Objectives To validate the presence and demonstrate the clinical value of the type I interferon (IFN)-signature during arthritis development.
Method In 115 seropositive arthralgia patients who were followed for the development of arthritis (Amsterdam Reade cohort), and 25 presymptomatic individuals who developed rheumatoid arthritis (RA) later, and 45 population-based controls (Northern Sweden cohort), the expression levels of 7 type I IFN response genes were determined with multiplex qPCR and an IFN-score was calculated. The diagnostic performance of the IFN-score was evaluated using Cox regression and Receiver Operating Characteristics (ROC)-curve analysis.
Results In 44 of the 115 at-risk individuals (38%) from the Amsterdam Reade cohort, arthritis developed after a median period of 8 months (IQR 5–13). Stratification of these individuals based on the IFN-score revealed that 15 out of 25 IFNhigh individuals converted to arthritis, compared with 29 out of 90 IFNlow individuals (p=0.011). In the Northern Sweden cohort, the level of the IFN-score was also significantly increased in presymptomatic individuals who developed RA compared with population-based controls (p=0.002).
Cox regression analysis of the Amsterdam Reade cohort showed that the hazard ratio (HR) for development of arthritis was 2.38 (p=0.008) for IFNhigh at-risk individuals after correction for anticitrullinated protein antibodies (ACPA) and rheumatoid factor (RF). The ROC-curve area under the curve (AUC) for the IFN-score combined with ACPA and RF in the prediction of arthritis was 78.5% (p=0.0001, 95% CI 0.70 to 0.87).
Conclusions The results demonstrated clinical utility for the IFN-signature as a biomarker in the prediction of arthritis development.
- Early Rheumatoid Arthritis
- Autoimmune Diseases
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Rheumatoid arthritis (RA) is a chronic inflammatory joint disease eventually leading to destruction of cartilage and bone.1 No curative treatment is currently available and prolonged treatment with Disease Modifying Anti-Rheumatic Drugs (DMARDS) or biologicals is required to suppress disease activity and joint damage. Early diagnosis in combination with timely initiation of treatment was demonstrated to increase the chance of remission and to prevent irreversible joint damage.2 Hence, recognition of individuals at high risk of developing RA may provide a major step forward towards strategies for the very early possibly preventive treatment of RA.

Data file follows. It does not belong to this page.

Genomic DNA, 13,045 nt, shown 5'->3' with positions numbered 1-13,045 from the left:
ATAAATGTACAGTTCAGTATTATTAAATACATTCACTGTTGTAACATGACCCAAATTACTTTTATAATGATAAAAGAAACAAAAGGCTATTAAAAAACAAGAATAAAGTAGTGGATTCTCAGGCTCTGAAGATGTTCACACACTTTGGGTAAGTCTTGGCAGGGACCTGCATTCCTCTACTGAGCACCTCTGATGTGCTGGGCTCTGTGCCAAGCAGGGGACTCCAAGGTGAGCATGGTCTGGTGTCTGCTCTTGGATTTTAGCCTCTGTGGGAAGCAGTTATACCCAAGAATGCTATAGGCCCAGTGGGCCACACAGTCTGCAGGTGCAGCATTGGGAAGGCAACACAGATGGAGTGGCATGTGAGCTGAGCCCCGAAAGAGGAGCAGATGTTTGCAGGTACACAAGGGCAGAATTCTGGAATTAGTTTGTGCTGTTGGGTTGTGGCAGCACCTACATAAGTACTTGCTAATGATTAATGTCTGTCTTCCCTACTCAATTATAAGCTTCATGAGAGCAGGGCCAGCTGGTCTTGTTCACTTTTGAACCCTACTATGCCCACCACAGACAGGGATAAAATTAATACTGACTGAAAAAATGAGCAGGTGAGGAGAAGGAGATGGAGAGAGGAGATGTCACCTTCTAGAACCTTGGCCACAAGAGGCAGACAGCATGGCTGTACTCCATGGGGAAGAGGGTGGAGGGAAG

Accumulating evidence suggests a role for a dysregulated immune system prior to the appearance of clinical symptoms. Accordingly, the presence of anticitrullinated protein antibodies (ACPA) and rheumatoid factor (RF) up to 14 years before the onset of disease was demonstrated.3 ,4 Together with the demonstration of epitope spreading of the ACPA response,5 ,6 this suggests that immune tolerance has been lost many years before the disease manifests clinically. In a prospective study, it was demonstrated that 20% of ACPA-positive individuals at risk, and 40% of ACPA and RF-positive individuals at risk developed RA within 2 years.7 These findings show that the presence of these antibodies is important but not sufficient in itself to develop RA. Therefore, efforts to identify additional biomarkers, such as cytokines, chemokines and gene signatures have been made to improve the prediction of RA.8–11
Recently, we described gene signatures relevant to the development of RA. The results suggested a major role for type I interferon (IFN)-mediated immunity, as shown by the presence of an IFN-signature in blood cells in ACPA and/or RF-positive individuals, who developed arthritis, independent of ACPA positivity.9 The type I IFN signature consists of type I IFN response genes, and was previously shown to be also present in a subset of patients with established RA,12 suggesting that pathological processes in the preclinical phase of RA are reminiscent of those in established RA.
In the present study, we aim to study the association between type I IFN-signature and arthritis development in two independent cohorts, namely another cohort of seropositive persons at risk (Amsterdam Reade cohort), and a cohort of individuals before onset of symptoms of later diagnosed RA (Northern Sweden cohort), and demonstrate its clinical utility to predict RA development.
Materials and methods
The Amsterdam Reade cohort consisted of 115 newly included seropositive arthralgia patients at risk for RA without clinical arthritis, from the Jan van Breemen Research Institute Reade, that is, not the same patients as analysed in our previous publication.9 Inclusion criteria were the absence of arthritis despite joint complaints, as determined by two independent investigators (LvdS and DvS), a seropositive status (ACPA and/or IgM-RF positive3 ,5) and a minimal follow-up of 12 months. Exclusion criteria were: a history of arthritis ascertained by a physician, erosions on radiographs and previous use of DMARDs. Patients were followed biannually for the first year and then annually for the development of arthritis, defined as having one or more swollen joints by two independent investigators.